subway ride more of an ordeal all the time? And where on Earth are those
    additional subway cars that have been on order for years now, which would 
make it
    possible to run six-car trains on all lines during busy hours?

    Why do fares keep going up and we get less service that is more a burden to 

    Me, I have the option to drive. I can add my bit to the city's pollution and
    gridlock. Thanks, Metro.

    Lynda Meyers

    Metro is not getting rid of any of the seats designated for seniors and the
    disabled. As part of tests of 24 reconfigured cars, all the vertical
    ceiling-to-floor poles are being eliminated, but many more vertical poles 
    being installed from the backs of seats to the ceiling. Further, 
    strap handles are being suspended from the overhead bars.

    That is being done to see if cars can be loaded, and unloaded, with more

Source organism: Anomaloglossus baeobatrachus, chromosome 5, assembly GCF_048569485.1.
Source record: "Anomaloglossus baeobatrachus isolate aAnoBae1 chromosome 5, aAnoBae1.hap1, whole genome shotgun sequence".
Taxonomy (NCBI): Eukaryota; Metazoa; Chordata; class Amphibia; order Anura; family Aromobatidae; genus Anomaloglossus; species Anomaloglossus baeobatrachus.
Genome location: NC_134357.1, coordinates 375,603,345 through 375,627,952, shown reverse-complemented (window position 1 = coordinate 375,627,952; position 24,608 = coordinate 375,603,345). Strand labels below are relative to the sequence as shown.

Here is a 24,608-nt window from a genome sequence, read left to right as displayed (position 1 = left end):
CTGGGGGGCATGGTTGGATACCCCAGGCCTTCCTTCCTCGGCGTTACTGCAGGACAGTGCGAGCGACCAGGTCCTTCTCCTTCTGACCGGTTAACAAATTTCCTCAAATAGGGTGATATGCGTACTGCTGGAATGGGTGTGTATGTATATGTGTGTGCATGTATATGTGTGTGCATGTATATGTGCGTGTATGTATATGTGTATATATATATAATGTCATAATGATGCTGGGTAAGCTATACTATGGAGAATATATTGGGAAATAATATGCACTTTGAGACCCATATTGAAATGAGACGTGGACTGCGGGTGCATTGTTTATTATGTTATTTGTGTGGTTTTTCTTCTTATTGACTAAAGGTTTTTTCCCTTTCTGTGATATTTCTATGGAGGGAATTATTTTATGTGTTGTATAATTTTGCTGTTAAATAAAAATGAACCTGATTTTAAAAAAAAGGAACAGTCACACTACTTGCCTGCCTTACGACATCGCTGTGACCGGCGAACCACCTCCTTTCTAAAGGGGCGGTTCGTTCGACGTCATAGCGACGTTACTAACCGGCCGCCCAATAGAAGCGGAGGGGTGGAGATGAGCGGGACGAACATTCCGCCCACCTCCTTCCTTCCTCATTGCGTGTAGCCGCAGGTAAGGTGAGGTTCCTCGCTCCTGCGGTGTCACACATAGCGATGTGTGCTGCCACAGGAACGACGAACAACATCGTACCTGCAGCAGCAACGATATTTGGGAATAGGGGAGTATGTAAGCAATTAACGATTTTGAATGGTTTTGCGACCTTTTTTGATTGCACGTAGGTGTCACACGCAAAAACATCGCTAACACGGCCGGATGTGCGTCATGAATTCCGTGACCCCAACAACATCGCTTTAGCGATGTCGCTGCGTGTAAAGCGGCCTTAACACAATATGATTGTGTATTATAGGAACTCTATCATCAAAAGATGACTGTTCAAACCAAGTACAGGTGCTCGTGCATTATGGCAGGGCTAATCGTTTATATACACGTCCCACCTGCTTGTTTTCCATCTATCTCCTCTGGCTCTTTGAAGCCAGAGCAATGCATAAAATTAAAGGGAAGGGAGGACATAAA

efficiency than the free-for-all that exists now.

    As for more cars, they are coming. Metro expects to have eight-car trains on 
    percent of its fleet by the end of 2006, 30 percent by the end of 2007 and 
    percent by the end of 2008.

    Dear Dr. Gridlock:

    I have been reading the suggested solutions to the difficulty of getting on 
    off Metro trains. If Metro can manage to fine-tune the brakes to allow 
people to
    line up on station platforms and have the train stop right in front of them, 
    could have riders entering in the middle and exiting on the sides.

    That would not require the removal of any seats.

    Liliana Ward

    Maybe. Removal of the vertical poles and seats around the center doors would 
    intended to spread standees throughout the cars, rather than block those 
    to board through the middle doors.

    I do hope Metro will try one-way boarding and exiting.